With years of fishing experience, a passion for educating others and a lot of flexibility, being a professional charter fishing guide is one of those jobs where work doesn’t feel like work.
In the state of Oregon, to become a charter fishing guide one will need to register with the Oregon State Marine Board. The board recognizes these individuals as Outfitter Guides.
Along with registering there are a number of minimum requirements they need to meet, such as providing proof of insurance, having basic First Aid and CPR skills and having an updated Passenger Boat Operator’s certification or license.
Aside from the legal side of what it takes to be a professional charter fishing guide, it is important for Outfitters to be familiar with their local area. Taking groups of people out to sea to catch fish can be more of an experience if the guide is knowledgeable about the local marine wildlife, history and weather patterns of the area.
Fishing charter companies will usually start preparing for the next days tours the night before. Getting the lines and bait ready and checking the National Weather Service are just a few of the things that need to be done before the usual 4 am wake up call on the day of a tour.
Guides are usually prepared to take one or two tours a day, depending on the season. On the Oregon Coast they can catch Lingcod, Rockfish, Tuna, Salmon, Chinook, Steelhead and Halibut.
As unpredictable the weather can be at the Coast, flexibility is important, along with people able to communicate to clients. Think you have what it takes to be a professional charter fishing guide?
When we are lucky, the skies are clear and if light pollution is low then the sky above is filled with stars. It is a spectacular view to see and if you look close you can see some important starts that have been used for navigation for a very long time.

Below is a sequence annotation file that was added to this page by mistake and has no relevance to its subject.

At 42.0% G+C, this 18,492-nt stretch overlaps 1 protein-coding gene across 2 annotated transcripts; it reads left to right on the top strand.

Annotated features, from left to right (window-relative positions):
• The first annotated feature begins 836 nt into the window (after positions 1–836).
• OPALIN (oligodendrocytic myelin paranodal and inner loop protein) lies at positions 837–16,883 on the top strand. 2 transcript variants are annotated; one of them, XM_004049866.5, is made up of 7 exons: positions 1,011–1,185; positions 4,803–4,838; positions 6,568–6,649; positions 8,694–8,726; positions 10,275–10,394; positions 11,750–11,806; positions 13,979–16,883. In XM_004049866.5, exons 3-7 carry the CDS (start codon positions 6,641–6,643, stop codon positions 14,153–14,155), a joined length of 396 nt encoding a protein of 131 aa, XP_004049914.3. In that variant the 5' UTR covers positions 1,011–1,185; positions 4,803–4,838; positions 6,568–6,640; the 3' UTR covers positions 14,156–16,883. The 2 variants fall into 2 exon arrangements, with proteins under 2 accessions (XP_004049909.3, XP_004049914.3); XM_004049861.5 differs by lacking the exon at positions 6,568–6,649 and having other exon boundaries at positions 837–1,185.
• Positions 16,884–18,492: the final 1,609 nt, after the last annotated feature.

The Big Dipper
The Big Dipper is an asterism, or a group of notable stars that form a pattern, in the constellation Ursa Major, also known as the Great Bear. Due to it’s prominent shape and brightness, it is one of the most familiar star shapes in the northern sky.
It contains eight stars where seven are usually visible to most. The Big Dipper is named for the shape the stars appear in, a handle and a bowl.
Each of these stars have a name. Starting from the handle and going around to the bottom of the bowl they are known as: Alkaid, Mizar-Alcor (the first double star to be discovered through a telescope), Aloith, Megrex, Phecda, Merak and Dubhe.
Another important star to know is the North Star, Polaris. This star is very easy to find if you know where the Big Dipper is.
If you draw a line through the two outer stars of the bowl it points right to it! Many sailors’ depended on this star to navigate because it points the direction of north.
Tourism in the United States began some time after the European settlers arrived. They were too busy to take time to vacation.
However, in the early 1660s, Americans started traveling to spas and mineral springs for relaxation, with the goal of maintaining or improving their health.
In the mid-1800s, the Bahamas and its government passed multiple acts that encouraged the promotion and infrastructure for tourist to come to the islands. Along with the Bahamas becoming a popular tourist destination, Niagara Falls became a notable hot spot for tourist.
The popularity of tourist spiked after the Civil War due to improved infrastructure such as railroads where it made people more mobile. Due to the time commitment and slow transportation time, it was still an activity for the elite, those that could afford to take time off of work, because a vacation meant an extended stay.
As one could guess, the basic form of tourism was practiced after World War II when more people, such as the middle-class, had access to automobiles and the luxury of paid time off benefits.
Today, only a third of American families will take a vacation, yet tourism revenues in the United States reached an all time high of $21,547,000 USD in May of 2018.
Associate Professor - Tourism and Business Development
College of Forest Ecosystems & Society
Oregon State University Extension - Oregon Sea Grant
Equal Opportunity/Accessibility https://extension.oregonstate.edu/equal-opportunity-accessibility